When it comes to achieving perfect GDPR compliance with the help of enterprise architecture, leading health wholesale and retail company McKesson serves as a prime example. With its headquarters in North America, McKesson also has over 2 million daily customers in 13 EU countries and was therefore affected by the new GDPR issued by the European Commission.
The in-house Enterprise Architect Andreas Bosch who successfully implemented the new and complex General Data Protection Regulation for the Fortune 500 company used LeanIX to overcome IT and business challenges.
Is your organization prepared to solve GDPR with Enterprise Architecture? Take the quiz below to gauge your GDPR readiness.
In a highly digitized world, most business transactions are conducted online which has created unique challenges for data protection. Therefore, the new GDPR issued by the European Commission intends to create standardization and transparency when it comes to the processing and use of personally identifiable information. Mandatory GDPR compliance for businesses operating within the EU and the European Economic Area has come into full effect in May 2018.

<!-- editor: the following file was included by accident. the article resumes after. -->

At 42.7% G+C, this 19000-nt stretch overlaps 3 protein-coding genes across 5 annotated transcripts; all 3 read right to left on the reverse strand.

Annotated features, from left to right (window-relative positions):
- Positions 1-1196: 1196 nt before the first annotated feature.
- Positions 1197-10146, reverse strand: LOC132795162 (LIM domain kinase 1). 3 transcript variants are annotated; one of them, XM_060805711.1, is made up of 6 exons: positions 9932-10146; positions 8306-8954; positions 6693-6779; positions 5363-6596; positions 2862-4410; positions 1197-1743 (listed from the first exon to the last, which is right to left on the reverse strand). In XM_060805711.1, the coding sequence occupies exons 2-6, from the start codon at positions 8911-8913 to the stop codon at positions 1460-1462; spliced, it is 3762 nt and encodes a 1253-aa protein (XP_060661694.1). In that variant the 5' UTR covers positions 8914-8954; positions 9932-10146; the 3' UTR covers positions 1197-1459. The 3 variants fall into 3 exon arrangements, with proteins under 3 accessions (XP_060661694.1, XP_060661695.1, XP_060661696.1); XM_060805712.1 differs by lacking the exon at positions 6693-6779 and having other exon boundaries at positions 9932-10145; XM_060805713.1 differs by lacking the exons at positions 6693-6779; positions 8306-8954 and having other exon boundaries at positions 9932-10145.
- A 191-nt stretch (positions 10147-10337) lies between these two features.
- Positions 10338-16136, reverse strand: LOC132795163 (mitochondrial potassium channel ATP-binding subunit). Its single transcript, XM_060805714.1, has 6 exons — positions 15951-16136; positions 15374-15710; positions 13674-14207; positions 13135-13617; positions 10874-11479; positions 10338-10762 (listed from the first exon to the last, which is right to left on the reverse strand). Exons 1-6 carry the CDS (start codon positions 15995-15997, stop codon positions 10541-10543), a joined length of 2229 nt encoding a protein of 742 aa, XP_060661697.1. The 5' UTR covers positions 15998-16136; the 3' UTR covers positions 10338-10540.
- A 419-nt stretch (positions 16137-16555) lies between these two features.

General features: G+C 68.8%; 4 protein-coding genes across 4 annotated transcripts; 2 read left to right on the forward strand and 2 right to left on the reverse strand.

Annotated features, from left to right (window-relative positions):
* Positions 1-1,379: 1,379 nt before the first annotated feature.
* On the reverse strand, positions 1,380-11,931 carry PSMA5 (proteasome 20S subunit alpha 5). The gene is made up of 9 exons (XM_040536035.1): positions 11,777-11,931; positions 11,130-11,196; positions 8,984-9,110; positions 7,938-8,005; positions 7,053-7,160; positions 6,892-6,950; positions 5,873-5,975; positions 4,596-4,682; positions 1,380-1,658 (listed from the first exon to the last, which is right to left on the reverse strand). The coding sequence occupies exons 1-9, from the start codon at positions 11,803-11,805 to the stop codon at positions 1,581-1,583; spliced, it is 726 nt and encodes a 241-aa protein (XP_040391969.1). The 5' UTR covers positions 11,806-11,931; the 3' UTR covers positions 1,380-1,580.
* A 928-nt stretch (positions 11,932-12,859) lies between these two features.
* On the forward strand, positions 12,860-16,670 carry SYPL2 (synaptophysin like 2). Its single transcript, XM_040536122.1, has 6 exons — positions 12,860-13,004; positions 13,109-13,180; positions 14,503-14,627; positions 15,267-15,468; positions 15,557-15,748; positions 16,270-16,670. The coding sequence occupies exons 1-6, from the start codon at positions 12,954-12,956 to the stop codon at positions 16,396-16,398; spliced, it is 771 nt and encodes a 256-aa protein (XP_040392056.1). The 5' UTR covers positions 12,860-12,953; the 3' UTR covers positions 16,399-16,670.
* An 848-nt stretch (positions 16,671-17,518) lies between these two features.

However, there’s still a significant number of companies who don’t meet the new data protection regulations risking fines of up to €10 million for less severe infringements and penalties of up to €20 million for more serious infringements. This failure to meet the GDPR is largely due to legal insecurities, data complexity, and gridlocked enterprise architecture. That is why every company needs to designate a data protection officer who closely works with an enterprise architect during all stages of implementation.
A skilled enterprise architect knows the ins and outs of the current enterprise architecture including its pitfalls and data security risks. With the help of state-of-the-art EA tools and software, EAs are able to handle large amounts of complex data and ensure data quality. By gaining an overview of the data and creating a proper GDPR architecture, the EA can master all data protection obstacles, so GDPR compliance is met.